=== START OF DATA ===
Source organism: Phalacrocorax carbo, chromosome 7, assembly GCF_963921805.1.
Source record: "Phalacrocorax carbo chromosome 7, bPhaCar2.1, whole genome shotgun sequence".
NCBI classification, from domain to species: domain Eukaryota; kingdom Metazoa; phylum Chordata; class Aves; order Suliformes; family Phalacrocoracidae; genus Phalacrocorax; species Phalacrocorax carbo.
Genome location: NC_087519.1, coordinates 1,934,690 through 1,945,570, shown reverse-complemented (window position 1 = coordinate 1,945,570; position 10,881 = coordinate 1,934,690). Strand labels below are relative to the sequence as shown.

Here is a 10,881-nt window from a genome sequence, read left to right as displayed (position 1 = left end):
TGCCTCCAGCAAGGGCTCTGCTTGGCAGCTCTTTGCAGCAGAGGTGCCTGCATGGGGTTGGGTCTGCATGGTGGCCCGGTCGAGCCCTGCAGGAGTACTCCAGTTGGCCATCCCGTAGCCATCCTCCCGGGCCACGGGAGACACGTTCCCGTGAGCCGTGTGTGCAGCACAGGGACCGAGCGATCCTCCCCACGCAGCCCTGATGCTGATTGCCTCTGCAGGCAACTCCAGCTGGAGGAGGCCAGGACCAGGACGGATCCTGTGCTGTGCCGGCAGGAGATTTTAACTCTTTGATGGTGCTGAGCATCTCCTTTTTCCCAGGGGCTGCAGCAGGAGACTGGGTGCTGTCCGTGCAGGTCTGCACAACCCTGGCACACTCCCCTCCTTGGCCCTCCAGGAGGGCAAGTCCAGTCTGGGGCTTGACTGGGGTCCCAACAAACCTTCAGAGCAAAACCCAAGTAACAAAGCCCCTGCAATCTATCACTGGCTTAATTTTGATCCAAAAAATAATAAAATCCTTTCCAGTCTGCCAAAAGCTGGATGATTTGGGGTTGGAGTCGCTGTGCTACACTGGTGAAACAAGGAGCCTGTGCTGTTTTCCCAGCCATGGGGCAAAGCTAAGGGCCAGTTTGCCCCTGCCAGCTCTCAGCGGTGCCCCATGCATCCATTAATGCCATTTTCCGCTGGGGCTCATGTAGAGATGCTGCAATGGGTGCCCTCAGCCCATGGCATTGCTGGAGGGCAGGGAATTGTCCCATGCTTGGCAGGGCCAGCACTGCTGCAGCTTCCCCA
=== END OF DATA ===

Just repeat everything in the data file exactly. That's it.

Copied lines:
Source organism: Phalacrocorax carbo, chromosome 7, assembly GCF_963921805.1.
Source record: "Phalacrocorax carbo chromosome 7, bPhaCar2.1, whole genome shotgun sequence".
NCBI classification, from domain to species: domain Eukaryota; kingdom Metazoa; phylum Chordata; class Aves; order Suliformes; family Phalacrocoracidae; genus Phalacrocorax; species Phalacrocorax carbo.
Genome location: NC_087519.1, coordinates 1,934,690 through 1,945,570, shown reverse-complemented (window position 1 = coordinate 1,945,570; position 10,881 = coordinate 1,934,690). Strand labels below are relative to the sequence as shown.

Here is a 10,881-nt window from a genome sequence, read left to right as displayed (position 1 = left end):
TGCCTCCAGCAAGGGCTCTGCTTGGCAGCTCTTTGCAGCAGAGGTGCCTGCATGGGGTTGGGTCTGCATGGTGGCCCGGTCGAGCCCTGCAGGAGTACTCCAGTTGGCCATCCCGTAGCCATCCTCCCGGGCCACGGGAGACACGTTCCCGTGAGCCGTGTGTGCAGCACAGGGACCGAGCGATCCTCCCCACGCAGCCCTGATGCTGATTGCCTCTGCAGGCAACTCCAGCTGGAGGAGGCCAGGACCAGGACGGATCCTGTGCTGTGCCGGCAGGAGATTTTAACTCTTTGATGGTGCTGAGCATCTCCTTTTTCCCAGGGGCTGCAGCAGGAGACTGGGTGCTGTCCGTGCAGGTCTGCACAACCCTGGCACACTCCCCTCCTTGGCCCTCCAGGAGGGCAAGTCCAGTCTGGGGCTTGACTGGGGTCCCAACAAACCTTCAGAGCAAAACCCAAGTAACAAAGCCCCTGCAATCTATCACTGGCTTAATTTTGATCCAAAAAATAATAAAATCCTTTCCAGTCTGCCAAAAGCTGGATGATTTGGGGTTGGAGTCGCTGTGCTACACTGGTGAAACAAGGAGCCTGTGCTGTTTTCCCAGCCATGGGGCAAAGCTAAGGGCCAGTTTGCCCCTGCCAGCTCTCAGCGGTGCCCCATGCATCCATTAATGCCATTTTCCGCTGGGGCTCATGTAGAGATGCTGCAATGGGTGCCCTCAGCCCATGGCATTGCTGGAGGGCAGGGAATTGTCCCATGCTTGGCAGGGCCAGCACTGCTGCAGCTTCCCCA